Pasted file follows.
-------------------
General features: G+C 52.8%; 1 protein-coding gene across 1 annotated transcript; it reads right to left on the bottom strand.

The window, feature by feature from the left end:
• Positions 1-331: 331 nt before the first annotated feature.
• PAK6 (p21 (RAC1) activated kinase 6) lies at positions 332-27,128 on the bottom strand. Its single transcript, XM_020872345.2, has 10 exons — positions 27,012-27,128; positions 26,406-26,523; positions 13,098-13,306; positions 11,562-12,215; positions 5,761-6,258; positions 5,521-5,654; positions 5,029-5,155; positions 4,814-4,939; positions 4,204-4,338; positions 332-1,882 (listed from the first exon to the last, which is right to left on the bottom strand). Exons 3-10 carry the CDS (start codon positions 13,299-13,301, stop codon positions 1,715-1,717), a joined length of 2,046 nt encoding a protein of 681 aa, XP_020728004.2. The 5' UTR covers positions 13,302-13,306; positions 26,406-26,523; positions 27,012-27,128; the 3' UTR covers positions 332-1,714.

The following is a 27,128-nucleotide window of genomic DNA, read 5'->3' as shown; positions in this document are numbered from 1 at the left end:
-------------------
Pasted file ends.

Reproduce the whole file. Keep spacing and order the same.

General features: G+C 52.8%; 1 protein-coding gene across 1 annotated transcript; it reads right to left on the bottom strand.

The window, feature by feature from the left end:
• Positions 1-331: 331 nt before the first annotated feature.
• PAK6 (p21 (RAC1) activated kinase 6) lies at positions 332-27,128 on the bottom strand. Its single transcript, XM_020872345.2, has 10 exons — positions 27,012-27,128; positions 26,406-26,523; positions 13,098-13,306; positions 11,562-12,215; positions 5,761-6,258; positions 5,521-5,654; positions 5,029-5,155; positions 4,814-4,939; positions 4,204-4,338; positions 332-1,882 (listed from the first exon to the last, which is right to left on the bottom strand). Exons 3-10 carry the CDS (start codon positions 13,299-13,301, stop codon positions 1,715-1,717), a joined length of 2,046 nt encoding a protein of 681 aa, XP_020728004.2. The 5' UTR covers positions 13,302-13,306; positions 26,406-26,523; positions 27,012-27,128; the 3' UTR covers positions 332-1,714.

The following is a 27,128-nucleotide window of genomic DNA, read 5'->3' as shown; positions in this document are numbered from 1 at the left end: